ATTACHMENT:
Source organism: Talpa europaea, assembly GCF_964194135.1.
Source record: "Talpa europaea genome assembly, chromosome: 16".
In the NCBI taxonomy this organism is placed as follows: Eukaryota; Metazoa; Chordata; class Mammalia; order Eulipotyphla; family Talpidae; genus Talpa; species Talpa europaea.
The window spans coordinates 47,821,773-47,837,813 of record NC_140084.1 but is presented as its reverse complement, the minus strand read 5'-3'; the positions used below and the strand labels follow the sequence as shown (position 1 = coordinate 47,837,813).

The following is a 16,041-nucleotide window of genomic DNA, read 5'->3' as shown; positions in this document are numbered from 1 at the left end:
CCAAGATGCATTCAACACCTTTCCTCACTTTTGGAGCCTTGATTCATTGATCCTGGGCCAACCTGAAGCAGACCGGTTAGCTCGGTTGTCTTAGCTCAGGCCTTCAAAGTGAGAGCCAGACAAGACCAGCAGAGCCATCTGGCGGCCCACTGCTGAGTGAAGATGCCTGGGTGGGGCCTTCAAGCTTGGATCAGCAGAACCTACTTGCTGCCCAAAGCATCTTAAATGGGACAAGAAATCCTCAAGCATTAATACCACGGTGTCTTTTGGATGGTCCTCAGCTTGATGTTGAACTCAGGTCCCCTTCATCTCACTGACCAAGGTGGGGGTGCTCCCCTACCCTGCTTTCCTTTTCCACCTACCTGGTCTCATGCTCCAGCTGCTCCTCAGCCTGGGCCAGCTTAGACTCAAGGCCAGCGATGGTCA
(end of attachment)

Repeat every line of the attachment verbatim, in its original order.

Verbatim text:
Source organism: Talpa europaea, assembly GCF_964194135.1.
Source record: "Talpa europaea genome assembly, chromosome: 16".
In the NCBI taxonomy this organism is placed as follows: Eukaryota; Metazoa; Chordata; class Mammalia; order Eulipotyphla; family Talpidae; genus Talpa; species Talpa europaea.
The window spans coordinates 47,821,773-47,837,813 of record NC_140084.1 but is presented as its reverse complement, the minus strand read 5'-3'; the positions used below and the strand labels follow the sequence as shown (position 1 = coordinate 47,837,813).

The following is a 16,041-nucleotide window of genomic DNA, read 5'->3' as shown; positions in this document are numbered from 1 at the left end:
CCAAGATGCATTCAACACCTTTCCTCACTTTTGGAGCCTTGATTCATTGATCCTGGGCCAACCTGAAGCAGACCGGTTAGCTCGGTTGTCTTAGCTCAGGCCTTCAAAGTGAGAGCCAGACAAGACCAGCAGAGCCATCTGGCGGCCCACTGCTGAGTGAAGATGCCTGGGTGGGGCCTTCAAGCTTGGATCAGCAGAACCTACTTGCTGCCCAAAGCATCTTAAATGGGACAAGAAATCCTCAAGCATTAATACCACGGTGTCTTTTGGATGGTCCTCAGCTTGATGTTGAACTCAGGTCCCCTTCATCTCACTGACCAAGGTGGGGGTGCTCCCCTACCCTGCTTTCCTTTTCCACCTACCTGGTCTCATGCTCCAGCTGCTCCTCAGCCTGGGCCAGCTTAGACTCAAGGCCAGCGATGGTCA